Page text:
Under the road bridge farther upstream I saw a fat, brown groundhog on a rocky shelf next to the water. Looking at me as I greeted it with a quiet and surprised, “Hello,” the creature turned and hastily walked out of sight under an overhanging shelf nearby. Around the next clump of trees and shoreline, I met a man and woman fishing. They said they had caught nothing, and asked a couple of questions about kayaks.
Back out and around the point to Boiling Fork creek, the wind began to howl from the northeast, as NOAA had predicted. I spoke baby words my son uses into the wind, “Eeeachh,” “Eh, Eh,” then “Bwah!” to the water. Early yet, I thought it would be interesting to back to that cave I’d paddled into on June 21, the day I paddled twice to the map’s edge. The water was lower by several feet, yesterday, as Tims Ford reduces volume to winter pool levels. I wasn’t sure I’d be able to make it that far back up Boiling Fork.
Strong wind at my back I thought, “Paddling back against this will be difficult.” Water was sufficiently high to wend my way through Winchester, the slough behind the main street into town, probably Hwy 41-A/64, then past the new Franklin County High School, and to the cave in question. I could have gone farther, but since I’d got such a late start (on the water around 12:15 pm), I’d head back after seeing the cave. I observed tracks in the cave I could not identify. One of the photos I took of the inky blackness beyond the muddy floor shows the gleam of what might have been an animal’s eye. Maybe a raccoon or a small wildcat of the sort indigenous to the region. I observed the cave paintings of a troglodyte band proclaiming themselves “PUNKS” next to red earthen handprints and an alphabetic arrangement I have not yet deciphered in the same medium. Through a cloud of mosquitoes at the cave’s mouth I paddled backwards, observing a large carp in the shallow water unconcerned with my presence.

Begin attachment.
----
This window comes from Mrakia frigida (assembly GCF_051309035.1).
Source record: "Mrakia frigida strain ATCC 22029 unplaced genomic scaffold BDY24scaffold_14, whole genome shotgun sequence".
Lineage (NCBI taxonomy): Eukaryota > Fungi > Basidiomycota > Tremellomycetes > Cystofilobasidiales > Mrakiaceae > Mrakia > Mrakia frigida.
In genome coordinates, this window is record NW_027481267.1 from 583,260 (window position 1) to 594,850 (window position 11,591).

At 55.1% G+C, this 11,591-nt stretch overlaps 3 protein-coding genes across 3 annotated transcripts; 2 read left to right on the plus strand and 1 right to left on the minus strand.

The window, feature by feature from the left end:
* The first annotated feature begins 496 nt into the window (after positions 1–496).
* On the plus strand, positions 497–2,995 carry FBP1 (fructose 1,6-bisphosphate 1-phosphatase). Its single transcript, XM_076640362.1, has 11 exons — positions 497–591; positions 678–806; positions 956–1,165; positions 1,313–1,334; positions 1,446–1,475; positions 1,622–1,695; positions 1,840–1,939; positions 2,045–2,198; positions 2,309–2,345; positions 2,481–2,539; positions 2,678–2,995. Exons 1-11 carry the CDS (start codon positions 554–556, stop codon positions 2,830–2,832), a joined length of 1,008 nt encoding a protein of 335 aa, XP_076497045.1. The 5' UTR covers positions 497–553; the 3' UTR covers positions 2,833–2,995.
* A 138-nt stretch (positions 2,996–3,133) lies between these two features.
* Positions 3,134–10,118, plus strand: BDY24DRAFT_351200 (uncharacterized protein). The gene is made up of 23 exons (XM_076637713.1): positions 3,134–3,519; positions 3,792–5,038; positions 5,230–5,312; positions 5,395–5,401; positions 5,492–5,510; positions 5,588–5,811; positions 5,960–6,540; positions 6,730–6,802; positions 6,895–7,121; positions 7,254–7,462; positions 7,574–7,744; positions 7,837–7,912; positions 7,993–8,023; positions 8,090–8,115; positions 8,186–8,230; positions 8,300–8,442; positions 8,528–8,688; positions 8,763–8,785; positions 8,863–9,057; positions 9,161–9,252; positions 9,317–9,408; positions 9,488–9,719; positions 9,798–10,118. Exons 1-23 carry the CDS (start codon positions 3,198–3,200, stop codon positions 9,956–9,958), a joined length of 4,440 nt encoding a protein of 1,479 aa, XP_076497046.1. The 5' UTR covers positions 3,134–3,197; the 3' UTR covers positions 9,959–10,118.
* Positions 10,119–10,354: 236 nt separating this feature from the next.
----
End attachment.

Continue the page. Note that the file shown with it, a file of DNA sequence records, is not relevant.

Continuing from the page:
Stopped out of the wind to eat a snack made of two Slim Jims and a croissant, three generic Fig Newton cookies, and two hands full of salted almonds and raisins. And then back to the boat ramp against the howling wind that sped my passage the other way. Near the roadbridge close to the city park’s boat ramp, I saw two men in a flatbottom, motorized fishing boat. One of them said he was having a pretty good day, had caught no fish, and opined that less the wind, the day would improve.
Shortly thereafter, upon reaching the boat ramp, I wished the wind had been stronger. I saw another of the groundhogs standing on the rocks beside the ramp. I took a picture as the animal quickly walked away.
Thing about blogging at 360.yahoo.com is it more or less forced me to choose only one image to include with my posts. WordPress makes it pretty easy to include as many as I like, and I’ve exhibited some tendency therefore to choose with less care than is warranted.
These pictures were taken in the slough near the “steps” across the water from Estill Springs City Park. Something about the straw-like dried grass in the following photo exerted a strong influence over my attention.